MMTV-neu cells were isolated from primary mammary tumor cells growing in transgenic FVB/N mice and passaged serially for >10 passages in DMEM/F12 media supplemented with 10% FBS, 20 ng/mL EGF, 500 ng/mL hydrocortisone, and 10 ng/mL insulin to generate established cell lines. Presence of rat neu (Western blot analysis) in the cells is diagnostic for the authenticity of the cells and is performed on a regular basis. The C57BL/6 mouse breast carcinoma cell line AT-3 was obtained from Dr. Trina Stewart (Griffith University) and were transduced to express chicken ovalbumin peptide as previously described (16). 4T1.9 cells were obtained from Prof. Robin Anderson (Peter MacCallum Cancer Centre). These cell lines were originally obtained from the ATCC, actively passaged for less than 6 months, and were authenticated using short tandem repeat profiling.
For in vivo studies, 4T1.9 (Balb/c) or MMTV-neu (FVB) cells were injected in the #4 mammary gland (4T1.9: 5 × 104 cells; MMTV-neu: 1 × 106 cells) into the mammary fat pad of syngeneic mice. AT3ova cells (C57Bl6 or RAG-deficient) were injected subcutaneously into the right upper flank (1×106 cells). Following the establishment of tumors (50–250 mm3), mice were treated with vehicle control (suspension agent or isotype IgG control), trametinib (1 mg/kg orally, once daily), selumetinib (50 mg/kg orally, twice daily), α-PD-1 (BioXcell clone RMP1-14, 200 μg i.p., on days 0, 4, 8 and 12), or α-PD-L1 (Biolegend clone 10F.9G2, 100 μg i.p., on days 0, 3 and 10). Tumor diameters were measured two to three times weekly with calipers and volume in mm3 calculated using the formula (length/2 × width2). For pharmacodynamic analysis, mice were sacrificed 1 hour after the last dose of MEK inhibitor, and tumor lysates were analyzed by Western blot or flow cytometry. At least 6 mice were used for each treatment arm in all experiments.
For in vitro analysis, cells were dissociated and collected with Accutase, washed twice with PBS and stained for 30 minutes at 4°C with fluorochrome-linked antibodies using DAPI as a viability control. Cells were rinsed three times after staining, before analysis. Stained cells were analyzed against appropriate fluorochrome-linked isotype controls on a 3-laser BD LSRII (BD Biosciences). For in vivo studies, after euthanizing mice, tumors were excised and digested using a mix of 1 mg/mL collagenase type IV (Sigma-Aldrich) and 0.02 mg/mL DNAase (Sigma-Aldrich). After a 45-minutes digestion at 37°C, cells were twice passed through a 70-μm filter. Single-cell suspensions were then analyzed by flow cytometry with 7AAD used to discriminate viable and dead cells. Expression of indicated markers on tumors was determined by flow cytometry by gating on CD45-negative and GFP-positive cells (AT-3ovadim) or cherry-positive cells (4T1.9).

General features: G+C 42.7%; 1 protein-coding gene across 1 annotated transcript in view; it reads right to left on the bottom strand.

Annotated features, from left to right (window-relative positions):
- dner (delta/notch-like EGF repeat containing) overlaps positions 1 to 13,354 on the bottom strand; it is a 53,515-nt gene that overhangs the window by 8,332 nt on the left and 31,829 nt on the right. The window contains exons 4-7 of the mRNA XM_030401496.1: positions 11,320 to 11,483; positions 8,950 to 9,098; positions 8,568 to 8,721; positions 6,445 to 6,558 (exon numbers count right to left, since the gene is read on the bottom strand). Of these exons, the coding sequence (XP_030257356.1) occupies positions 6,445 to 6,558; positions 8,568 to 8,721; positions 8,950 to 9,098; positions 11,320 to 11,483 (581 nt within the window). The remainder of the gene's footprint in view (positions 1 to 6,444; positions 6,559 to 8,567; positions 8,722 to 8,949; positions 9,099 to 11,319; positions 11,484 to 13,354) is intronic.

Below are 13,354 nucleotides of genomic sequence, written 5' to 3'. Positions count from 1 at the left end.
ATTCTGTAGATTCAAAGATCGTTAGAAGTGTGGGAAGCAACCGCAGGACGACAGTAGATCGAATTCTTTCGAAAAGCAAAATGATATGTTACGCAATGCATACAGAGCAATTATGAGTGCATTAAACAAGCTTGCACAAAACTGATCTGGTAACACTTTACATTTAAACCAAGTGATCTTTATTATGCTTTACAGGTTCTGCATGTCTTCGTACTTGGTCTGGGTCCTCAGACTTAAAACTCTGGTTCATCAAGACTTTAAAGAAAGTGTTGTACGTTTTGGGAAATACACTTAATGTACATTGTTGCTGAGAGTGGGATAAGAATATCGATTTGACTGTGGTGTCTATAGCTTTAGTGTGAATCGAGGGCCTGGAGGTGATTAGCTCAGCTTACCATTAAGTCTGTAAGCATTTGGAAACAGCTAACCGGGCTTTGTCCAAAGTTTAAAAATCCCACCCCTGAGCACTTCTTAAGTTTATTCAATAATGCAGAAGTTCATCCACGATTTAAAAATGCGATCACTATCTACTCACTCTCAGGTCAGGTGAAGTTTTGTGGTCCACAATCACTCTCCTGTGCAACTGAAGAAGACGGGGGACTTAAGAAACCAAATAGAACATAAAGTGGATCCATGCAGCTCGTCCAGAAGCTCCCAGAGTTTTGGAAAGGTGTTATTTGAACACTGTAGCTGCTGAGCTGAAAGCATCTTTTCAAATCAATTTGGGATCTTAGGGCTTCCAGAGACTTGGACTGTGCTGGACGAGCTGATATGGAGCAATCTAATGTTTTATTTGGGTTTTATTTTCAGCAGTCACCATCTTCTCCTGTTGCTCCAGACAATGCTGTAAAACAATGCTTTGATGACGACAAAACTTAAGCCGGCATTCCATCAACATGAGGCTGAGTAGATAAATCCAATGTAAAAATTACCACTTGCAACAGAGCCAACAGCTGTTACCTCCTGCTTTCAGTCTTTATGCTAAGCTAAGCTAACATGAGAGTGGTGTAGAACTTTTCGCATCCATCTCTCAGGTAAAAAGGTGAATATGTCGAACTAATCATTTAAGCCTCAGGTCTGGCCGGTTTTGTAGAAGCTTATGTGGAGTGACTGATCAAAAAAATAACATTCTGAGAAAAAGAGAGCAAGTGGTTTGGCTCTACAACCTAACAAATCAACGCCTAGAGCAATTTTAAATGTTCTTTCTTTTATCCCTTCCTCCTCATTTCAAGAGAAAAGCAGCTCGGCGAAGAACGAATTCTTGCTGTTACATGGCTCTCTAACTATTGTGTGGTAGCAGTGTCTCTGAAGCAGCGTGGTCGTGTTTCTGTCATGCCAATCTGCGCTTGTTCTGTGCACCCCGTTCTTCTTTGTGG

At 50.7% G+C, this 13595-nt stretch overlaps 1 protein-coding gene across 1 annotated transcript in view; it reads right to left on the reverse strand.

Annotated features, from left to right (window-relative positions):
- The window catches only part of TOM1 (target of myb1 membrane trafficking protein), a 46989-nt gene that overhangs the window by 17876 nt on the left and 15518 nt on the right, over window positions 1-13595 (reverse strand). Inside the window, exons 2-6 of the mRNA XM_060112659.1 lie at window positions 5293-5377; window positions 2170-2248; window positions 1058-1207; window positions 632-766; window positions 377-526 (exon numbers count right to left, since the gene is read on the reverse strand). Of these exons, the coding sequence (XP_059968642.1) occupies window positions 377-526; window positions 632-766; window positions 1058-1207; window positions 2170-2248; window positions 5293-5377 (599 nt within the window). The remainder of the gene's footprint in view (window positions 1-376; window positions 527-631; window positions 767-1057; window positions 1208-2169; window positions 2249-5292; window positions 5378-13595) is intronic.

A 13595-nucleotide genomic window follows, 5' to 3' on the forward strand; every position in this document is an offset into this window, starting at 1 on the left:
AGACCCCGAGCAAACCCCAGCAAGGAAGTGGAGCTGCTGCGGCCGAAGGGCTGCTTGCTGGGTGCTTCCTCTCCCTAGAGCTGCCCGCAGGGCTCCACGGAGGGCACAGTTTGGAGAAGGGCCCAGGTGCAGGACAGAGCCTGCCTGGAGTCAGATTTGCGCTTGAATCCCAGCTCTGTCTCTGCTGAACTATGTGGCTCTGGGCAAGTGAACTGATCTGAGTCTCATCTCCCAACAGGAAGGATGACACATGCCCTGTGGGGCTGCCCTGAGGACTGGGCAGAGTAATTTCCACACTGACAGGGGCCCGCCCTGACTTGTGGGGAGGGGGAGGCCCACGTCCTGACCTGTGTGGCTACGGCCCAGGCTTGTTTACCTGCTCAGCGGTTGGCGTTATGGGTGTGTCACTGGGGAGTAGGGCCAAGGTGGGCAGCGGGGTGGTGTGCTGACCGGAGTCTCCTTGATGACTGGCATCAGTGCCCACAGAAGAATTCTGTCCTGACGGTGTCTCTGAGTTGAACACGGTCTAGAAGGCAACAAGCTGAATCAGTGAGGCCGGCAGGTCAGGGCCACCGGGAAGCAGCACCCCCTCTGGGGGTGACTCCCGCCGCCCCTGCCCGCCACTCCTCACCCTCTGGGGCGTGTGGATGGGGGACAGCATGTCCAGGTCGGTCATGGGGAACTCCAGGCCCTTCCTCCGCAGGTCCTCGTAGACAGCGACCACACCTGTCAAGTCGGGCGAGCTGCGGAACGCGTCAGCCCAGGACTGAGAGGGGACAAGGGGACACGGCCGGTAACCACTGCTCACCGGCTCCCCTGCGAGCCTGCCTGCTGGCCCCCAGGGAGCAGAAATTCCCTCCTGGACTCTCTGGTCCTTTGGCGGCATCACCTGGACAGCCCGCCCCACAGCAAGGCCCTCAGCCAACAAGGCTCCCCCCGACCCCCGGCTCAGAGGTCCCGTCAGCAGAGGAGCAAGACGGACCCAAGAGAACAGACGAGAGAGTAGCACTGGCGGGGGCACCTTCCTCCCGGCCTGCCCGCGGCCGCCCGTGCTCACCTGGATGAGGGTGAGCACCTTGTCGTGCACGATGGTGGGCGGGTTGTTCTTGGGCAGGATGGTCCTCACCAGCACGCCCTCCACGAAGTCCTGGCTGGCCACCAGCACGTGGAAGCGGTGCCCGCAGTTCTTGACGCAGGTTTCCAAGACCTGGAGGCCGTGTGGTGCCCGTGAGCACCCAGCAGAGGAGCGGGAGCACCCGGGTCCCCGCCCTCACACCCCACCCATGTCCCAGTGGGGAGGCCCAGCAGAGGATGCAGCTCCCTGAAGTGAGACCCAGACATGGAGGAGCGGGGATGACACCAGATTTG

Immunoblotting was performed as previously described (17) using antibodies for p-ERK/12 (Cell Signaling Technology; #9102), total ERK1/2 (Cell Signaling Technology; #9101), GAPDH #(Abcam; Ab8245) or actin (Cell Signaling Technology; #3700).
Lentiviral transduction of constitutively active MEK
Statistical analyses were performed as indicated using R or GraphPad Prism (GraphPad Software). A P value of <0.05 was considered statistically significant for all studies.
The post-NAC TIL phenotype predicts outcome in TNBC
High TILs in the residual tumor have been shown to associate with post-surgical outcome in NAC-treated TNBC patients (4). We wished to confirm this association in our own previously characterized post-NAC TNBC cohort (10, 19). This cohort included 111 clinically defined TNBCs, including targeted next-generation sequencing (tNGS) on 74 tumors and nanoString gene-expression analysis on 89 tumors. Importantly, this cohort included only patients with RD burden in the breast following NAC, as it is these patients most at risk for recurrence following definitive surgery. TILs were scored by expert pathologist review of H&E-stained whole tumor sections from pre-NAC (n = 44) and post-NAC (n = 92) specimens. The reviewers were blinded to all clinical and molecular data during scoring. Of the 44 matched samples, 5 post-NAC samples were RD in an associated lymph node, which could not be assessed for TILs. In paired samples (n = 39), TILs tended to be reduced from the pre- to post-NAC specimen (P = 0.07; Fig. 1A). No differences were noted in the change in TILs during NAC with respect to breast tumor molecular subtyping (Supplementary Fig. S1) or regimens containing a taxane (data not shown). Neither the pre-NAC nor the change in TILs was predictive of post-surgical relapse or survival, though the number of patients where pre-treatment data were available was comparably small (Supplementary Fig. S2). In contrast, however, the TIL population in the RD (post-NAC) was predictive of RFS and OS (P = 0.0005 and P = 0.004, respectively; Fig. 1B and C). A strong positive linear association of TILs in NAC-treated specimens was observed with RFS (P = 0.0001, relative risk reduction of 3.4% for each 1% of TILs) and OS (P = 0.0016; relative risk reduction of 2.8% for each% of TILs). In a multivariate analysis with stage, age, node status, and tumor cellularity, TILs in the post-NAC disease remained a significant predictor of RFS and OS (P = 0.0008 and P = 0.007, respectively). Thus, our data are consistent in this cohort with what has been reported previously in a similar population (4).